Companies use the boilerplate approach to save time and to avoid getting into extended discussions with the people they reject.
As for Google, I was pleasantly surprised by how responsive they were. When they rejected my application, I wrote back with a well-reasoned explanation of why I thought they were making a mistake. Not only did they reverse their decision, but they also apologized for what they called their "error." Try that with an editor who's just rejected your first novel...or with a model agency that thought you were too fat. :-)
I thought it was very good service and prompt too.
Also, I was running some CJ stuff on my site (adsense now replaced it) when I applied (but it was the reason for the intial rejection).
And yes, the income is pretty decent! :)
But enough carping. I will just accept the general deterioration of the global society with a smile and a wink!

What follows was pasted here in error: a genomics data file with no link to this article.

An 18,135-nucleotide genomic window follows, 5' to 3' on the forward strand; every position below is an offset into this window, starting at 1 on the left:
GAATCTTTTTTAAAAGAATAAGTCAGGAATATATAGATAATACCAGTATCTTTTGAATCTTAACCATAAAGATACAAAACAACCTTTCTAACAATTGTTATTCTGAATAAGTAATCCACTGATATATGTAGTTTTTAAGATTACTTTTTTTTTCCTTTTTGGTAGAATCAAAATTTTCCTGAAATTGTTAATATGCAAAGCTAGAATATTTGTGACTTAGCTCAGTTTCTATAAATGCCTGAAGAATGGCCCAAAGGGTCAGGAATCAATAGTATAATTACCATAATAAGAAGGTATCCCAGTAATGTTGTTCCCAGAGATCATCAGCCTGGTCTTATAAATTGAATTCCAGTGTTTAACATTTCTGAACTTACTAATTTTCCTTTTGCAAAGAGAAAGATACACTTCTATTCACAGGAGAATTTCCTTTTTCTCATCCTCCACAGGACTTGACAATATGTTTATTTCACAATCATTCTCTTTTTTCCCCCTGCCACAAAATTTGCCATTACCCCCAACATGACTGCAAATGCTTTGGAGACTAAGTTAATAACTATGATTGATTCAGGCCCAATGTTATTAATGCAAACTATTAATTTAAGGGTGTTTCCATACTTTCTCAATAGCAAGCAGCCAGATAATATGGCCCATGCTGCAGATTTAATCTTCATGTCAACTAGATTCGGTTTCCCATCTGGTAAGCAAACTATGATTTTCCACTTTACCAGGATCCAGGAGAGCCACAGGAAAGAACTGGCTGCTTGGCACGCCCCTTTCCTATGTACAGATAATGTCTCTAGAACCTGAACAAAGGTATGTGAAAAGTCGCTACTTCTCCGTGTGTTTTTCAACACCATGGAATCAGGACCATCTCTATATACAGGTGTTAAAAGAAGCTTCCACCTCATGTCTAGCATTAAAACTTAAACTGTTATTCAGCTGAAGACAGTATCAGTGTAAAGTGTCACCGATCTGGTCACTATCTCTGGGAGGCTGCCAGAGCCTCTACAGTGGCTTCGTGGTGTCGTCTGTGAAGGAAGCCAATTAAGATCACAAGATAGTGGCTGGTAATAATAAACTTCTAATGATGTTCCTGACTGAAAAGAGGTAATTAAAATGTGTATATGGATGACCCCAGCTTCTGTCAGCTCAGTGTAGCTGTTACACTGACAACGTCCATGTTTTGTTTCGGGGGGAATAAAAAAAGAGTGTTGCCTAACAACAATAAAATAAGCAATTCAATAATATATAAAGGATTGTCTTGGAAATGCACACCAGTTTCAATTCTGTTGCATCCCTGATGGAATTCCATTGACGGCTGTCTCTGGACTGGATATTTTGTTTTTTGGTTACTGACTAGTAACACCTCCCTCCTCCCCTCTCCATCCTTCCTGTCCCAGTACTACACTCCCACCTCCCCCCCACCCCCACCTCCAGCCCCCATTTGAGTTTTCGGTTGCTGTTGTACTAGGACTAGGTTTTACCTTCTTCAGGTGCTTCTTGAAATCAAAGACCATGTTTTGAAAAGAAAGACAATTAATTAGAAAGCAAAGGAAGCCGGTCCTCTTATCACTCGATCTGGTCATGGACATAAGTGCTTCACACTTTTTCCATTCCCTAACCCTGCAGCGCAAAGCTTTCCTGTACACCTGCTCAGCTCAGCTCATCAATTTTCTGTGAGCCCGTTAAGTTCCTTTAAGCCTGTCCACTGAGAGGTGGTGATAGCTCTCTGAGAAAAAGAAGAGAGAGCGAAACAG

Exactly my point! An editor that tells you why is a good editor. One that does not is not. Simple reason: you can't correct the "errors" if you don't know what they are.
I've been an editor, and I can tell you that it isn't that simple. Editors will use rejection slips 99% of the time because 99% of the submissions are either hopelessly bad or completely inappropriate for the publisher, and there's no point in getting into extended discussions with the authors.